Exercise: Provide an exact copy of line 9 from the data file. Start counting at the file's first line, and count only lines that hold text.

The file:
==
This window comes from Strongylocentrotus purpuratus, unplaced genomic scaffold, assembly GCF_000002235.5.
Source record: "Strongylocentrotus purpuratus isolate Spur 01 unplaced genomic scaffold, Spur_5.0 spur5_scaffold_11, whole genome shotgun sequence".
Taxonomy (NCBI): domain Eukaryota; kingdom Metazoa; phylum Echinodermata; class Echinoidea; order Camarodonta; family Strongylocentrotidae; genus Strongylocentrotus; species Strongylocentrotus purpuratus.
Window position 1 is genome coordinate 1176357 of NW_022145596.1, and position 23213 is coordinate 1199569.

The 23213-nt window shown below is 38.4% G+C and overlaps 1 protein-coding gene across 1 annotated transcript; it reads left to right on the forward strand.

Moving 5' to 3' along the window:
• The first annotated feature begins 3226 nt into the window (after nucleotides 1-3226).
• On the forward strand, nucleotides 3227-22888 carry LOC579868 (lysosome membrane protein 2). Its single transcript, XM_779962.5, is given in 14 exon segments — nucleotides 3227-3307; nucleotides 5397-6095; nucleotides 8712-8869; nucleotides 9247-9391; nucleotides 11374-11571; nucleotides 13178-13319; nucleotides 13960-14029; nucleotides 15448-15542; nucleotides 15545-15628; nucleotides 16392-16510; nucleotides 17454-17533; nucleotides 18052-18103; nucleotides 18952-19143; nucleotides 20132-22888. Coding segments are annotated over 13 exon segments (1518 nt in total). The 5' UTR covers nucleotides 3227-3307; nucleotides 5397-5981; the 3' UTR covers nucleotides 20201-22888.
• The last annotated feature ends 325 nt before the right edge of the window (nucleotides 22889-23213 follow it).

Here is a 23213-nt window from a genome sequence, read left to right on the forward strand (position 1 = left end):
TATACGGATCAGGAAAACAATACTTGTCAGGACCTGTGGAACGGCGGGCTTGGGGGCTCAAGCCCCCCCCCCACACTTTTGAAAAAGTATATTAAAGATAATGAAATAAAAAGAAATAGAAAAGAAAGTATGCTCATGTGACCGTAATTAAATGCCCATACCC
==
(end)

• The last annotated feature ends 325 nt before the right edge of the window (nucleotides 22889-23213 follow it).